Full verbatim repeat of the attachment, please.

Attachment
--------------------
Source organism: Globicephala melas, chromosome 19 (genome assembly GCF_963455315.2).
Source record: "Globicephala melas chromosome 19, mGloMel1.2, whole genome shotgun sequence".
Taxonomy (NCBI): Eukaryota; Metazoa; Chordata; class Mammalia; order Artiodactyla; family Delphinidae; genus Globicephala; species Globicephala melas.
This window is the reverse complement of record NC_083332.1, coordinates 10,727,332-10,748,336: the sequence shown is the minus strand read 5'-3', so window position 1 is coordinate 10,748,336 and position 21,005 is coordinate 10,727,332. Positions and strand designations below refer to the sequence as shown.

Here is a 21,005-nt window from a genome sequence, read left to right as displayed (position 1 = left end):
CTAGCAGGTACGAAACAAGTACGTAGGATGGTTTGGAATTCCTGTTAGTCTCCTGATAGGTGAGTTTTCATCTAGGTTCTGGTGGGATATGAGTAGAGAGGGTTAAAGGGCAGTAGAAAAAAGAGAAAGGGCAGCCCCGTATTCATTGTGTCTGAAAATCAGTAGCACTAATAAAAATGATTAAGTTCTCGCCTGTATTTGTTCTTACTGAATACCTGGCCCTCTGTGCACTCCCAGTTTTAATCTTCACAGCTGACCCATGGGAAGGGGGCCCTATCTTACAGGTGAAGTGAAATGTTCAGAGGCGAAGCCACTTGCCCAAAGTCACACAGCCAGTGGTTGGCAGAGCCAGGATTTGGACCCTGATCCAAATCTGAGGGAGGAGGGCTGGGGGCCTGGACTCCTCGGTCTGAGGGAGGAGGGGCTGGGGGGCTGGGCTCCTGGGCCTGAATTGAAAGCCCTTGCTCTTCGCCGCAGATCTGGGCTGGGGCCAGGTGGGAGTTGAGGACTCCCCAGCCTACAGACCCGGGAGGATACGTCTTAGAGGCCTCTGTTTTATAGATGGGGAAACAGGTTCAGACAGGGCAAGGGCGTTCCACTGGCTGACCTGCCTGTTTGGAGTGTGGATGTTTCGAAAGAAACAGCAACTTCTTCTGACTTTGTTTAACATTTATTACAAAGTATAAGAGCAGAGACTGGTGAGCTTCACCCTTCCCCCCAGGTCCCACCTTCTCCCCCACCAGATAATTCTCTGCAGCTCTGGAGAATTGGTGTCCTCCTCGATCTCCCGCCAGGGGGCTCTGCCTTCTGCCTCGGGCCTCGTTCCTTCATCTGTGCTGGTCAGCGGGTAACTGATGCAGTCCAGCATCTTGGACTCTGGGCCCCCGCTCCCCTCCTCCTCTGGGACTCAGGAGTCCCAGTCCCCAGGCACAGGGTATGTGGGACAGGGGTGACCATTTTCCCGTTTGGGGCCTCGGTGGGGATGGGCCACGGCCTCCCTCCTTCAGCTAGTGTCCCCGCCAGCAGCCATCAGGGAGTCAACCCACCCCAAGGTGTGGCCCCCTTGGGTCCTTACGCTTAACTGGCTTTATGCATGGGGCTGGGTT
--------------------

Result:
Source organism: Globicephala melas, chromosome 19 (genome assembly GCF_963455315.2).
Source record: "Globicephala melas chromosome 19, mGloMel1.2, whole genome shotgun sequence".
Taxonomy (NCBI): Eukaryota; Metazoa; Chordata; class Mammalia; order Artiodactyla; family Delphinidae; genus Globicephala; species Globicephala melas.
This window is the reverse complement of record NC_083332.1, coordinates 10,727,332-10,748,336: the sequence shown is the minus strand read 5'-3', so window position 1 is coordinate 10,748,336 and position 21,005 is coordinate 10,727,332. Positions and strand designations below refer to the sequence as shown.

Here is a 21,005-nt window from a genome sequence, read left to right as displayed (position 1 = left end):
CTAGCAGGTACGAAACAAGTACGTAGGATGGTTTGGAATTCCTGTTAGTCTCCTGATAGGTGAGTTTTCATCTAGGTTCTGGTGGGATATGAGTAGAGAGGGTTAAAGGGCAGTAGAAAAAAGAGAAAGGGCAGCCCCGTATTCATTGTGTCTGAAAATCAGTAGCACTAATAAAAATGATTAAGTTCTCGCCTGTATTTGTTCTTACTGAATACCTGGCCCTCTGTGCACTCCCAGTTTTAATCTTCACAGCTGACCCATGGGAAGGGGGCCCTATCTTACAGGTGAAGTGAAATGTTCAGAGGCGAAGCCACTTGCCCAAAGTCACACAGCCAGTGGTTGGCAGAGCCAGGATTTGGACCCTGATCCAAATCTGAGGGAGGAGGGCTGGGGGCCTGGACTCCTCGGTCTGAGGGAGGAGGGGCTGGGGGGCTGGGCTCCTGGGCCTGAATTGAAAGCCCTTGCTCTTCGCCGCAGATCTGGGCTGGGGCCAGGTGGGAGTTGAGGACTCCCCAGCCTACAGACCCGGGAGGATACGTCTTAGAGGCCTCTGTTTTATAGATGGGGAAACAGGTTCAGACAGGGCAAGGGCGTTCCACTGGCTGACCTGCCTGTTTGGAGTGTGGATGTTTCGAAAGAAACAGCAACTTCTTCTGACTTTGTTTAACATTTATTACAAAGTATAAGAGCAGAGACTGGTGAGCTTCACCCTTCCCCCCAGGTCCCACCTTCTCCCCCACCAGATAATTCTCTGCAGCTCTGGAGAATTGGTGTCCTCCTCGATCTCCCGCCAGGGGGCTCTGCCTTCTGCCTCGGGCCTCGTTCCTTCATCTGTGCTGGTCAGCGGGTAACTGATGCAGTCCAGCATCTTGGACTCTGGGCCCCCGCTCCCCTCCTCCTCTGGGACTCAGGAGTCCCAGTCCCCAGGCACAGGGTATGTGGGACAGGGGTGACCATTTTCCCGTTTGGGGCCTCGGTGGGGATGGGCCACGGCCTCCCTCCTTCAGCTAGTGTCCCCGCCAGCAGCCATCAGGGAGTCAACCCACCCCAAGGTGTGGCCCCCTTGGGTCCTTACGCTTAACTGGCTTTATGCATGGGGCTGGGTT